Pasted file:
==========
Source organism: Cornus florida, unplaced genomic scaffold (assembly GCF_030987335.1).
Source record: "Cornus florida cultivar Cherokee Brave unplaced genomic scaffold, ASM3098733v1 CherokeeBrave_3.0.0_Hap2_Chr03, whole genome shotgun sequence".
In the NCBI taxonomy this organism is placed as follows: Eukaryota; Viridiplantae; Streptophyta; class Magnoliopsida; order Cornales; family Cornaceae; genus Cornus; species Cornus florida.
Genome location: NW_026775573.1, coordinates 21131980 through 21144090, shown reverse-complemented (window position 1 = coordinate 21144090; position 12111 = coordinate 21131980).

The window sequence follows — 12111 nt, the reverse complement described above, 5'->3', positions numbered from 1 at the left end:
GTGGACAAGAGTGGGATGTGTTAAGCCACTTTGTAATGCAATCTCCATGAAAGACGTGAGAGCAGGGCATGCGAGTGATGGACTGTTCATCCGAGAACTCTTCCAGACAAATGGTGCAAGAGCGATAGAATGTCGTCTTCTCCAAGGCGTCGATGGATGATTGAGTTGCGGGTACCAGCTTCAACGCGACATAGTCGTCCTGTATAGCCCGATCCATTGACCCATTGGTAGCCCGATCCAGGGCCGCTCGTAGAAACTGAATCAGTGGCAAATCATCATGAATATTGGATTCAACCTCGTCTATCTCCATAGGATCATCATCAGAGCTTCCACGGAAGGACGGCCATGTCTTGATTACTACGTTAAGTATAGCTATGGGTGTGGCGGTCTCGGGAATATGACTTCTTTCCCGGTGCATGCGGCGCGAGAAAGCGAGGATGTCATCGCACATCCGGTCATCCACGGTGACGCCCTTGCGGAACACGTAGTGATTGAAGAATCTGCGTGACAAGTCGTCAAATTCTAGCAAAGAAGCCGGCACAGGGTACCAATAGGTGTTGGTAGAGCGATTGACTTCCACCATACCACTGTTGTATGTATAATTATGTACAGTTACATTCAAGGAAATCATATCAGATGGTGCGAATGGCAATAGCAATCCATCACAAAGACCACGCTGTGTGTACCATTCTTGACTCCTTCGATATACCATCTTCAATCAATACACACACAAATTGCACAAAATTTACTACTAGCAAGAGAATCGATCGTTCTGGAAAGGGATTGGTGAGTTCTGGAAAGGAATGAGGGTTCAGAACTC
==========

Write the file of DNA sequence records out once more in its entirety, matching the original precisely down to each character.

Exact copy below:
Source organism: Cornus florida, unplaced genomic scaffold (assembly GCF_030987335.1).
Source record: "Cornus florida cultivar Cherokee Brave unplaced genomic scaffold, ASM3098733v1 CherokeeBrave_3.0.0_Hap2_Chr03, whole genome shotgun sequence".
In the NCBI taxonomy this organism is placed as follows: Eukaryota; Viridiplantae; Streptophyta; class Magnoliopsida; order Cornales; family Cornaceae; genus Cornus; species Cornus florida.
Genome location: NW_026775573.1, coordinates 21131980 through 21144090, shown reverse-complemented (window position 1 = coordinate 21144090; position 12111 = coordinate 21131980).

The window sequence follows — 12111 nt, the reverse complement described above, 5'->3', positions numbered from 1 at the left end:
GTGGACAAGAGTGGGATGTGTTAAGCCACTTTGTAATGCAATCTCCATGAAAGACGTGAGAGCAGGGCATGCGAGTGATGGACTGTTCATCCGAGAACTCTTCCAGACAAATGGTGCAAGAGCGATAGAATGTCGTCTTCTCCAAGGCGTCGATGGATGATTGAGTTGCGGGTACCAGCTTCAACGCGACATAGTCGTCCTGTATAGCCCGATCCATTGACCCATTGGTAGCCCGATCCAGGGCCGCTCGTAGAAACTGAATCAGTGGCAAATCATCATGAATATTGGATTCAACCTCGTCTATCTCCATAGGATCATCATCAGAGCTTCCACGGAAGGACGGCCATGTCTTGATTACTACGTTAAGTATAGCTATGGGTGTGGCGGTCTCGGGAATATGACTTCTTTCCCGGTGCATGCGGCGCGAGAAAGCGAGGATGTCATCGCACATCCGGTCATCCACGGTGACGCCCTTGCGGAACACGTAGTGATTGAAGAATCTGCGTGACAAGTCGTCAAATTCTAGCAAAGAAGCCGGCACAGGGTACCAATAGGTGTTGGTAGAGCGATTGACTTCCACCATACCACTGTTGTATGTATAATTATGTACAGTTACATTCAAGGAAATCATATCAGATGGTGCGAATGGCAATAGCAATCCATCACAAAGACCACGCTGTGTGTACCATTCTTGACTCCTTCGATATACCATCTTCAATCAATACACACACAAATTGCACAAAATTTACTACTAGCAAGAGAATCGATCGTTCTGGAAAGGGATTGGTGAGTTCTGGAAAGGAATGAGGGTTCAGAACTC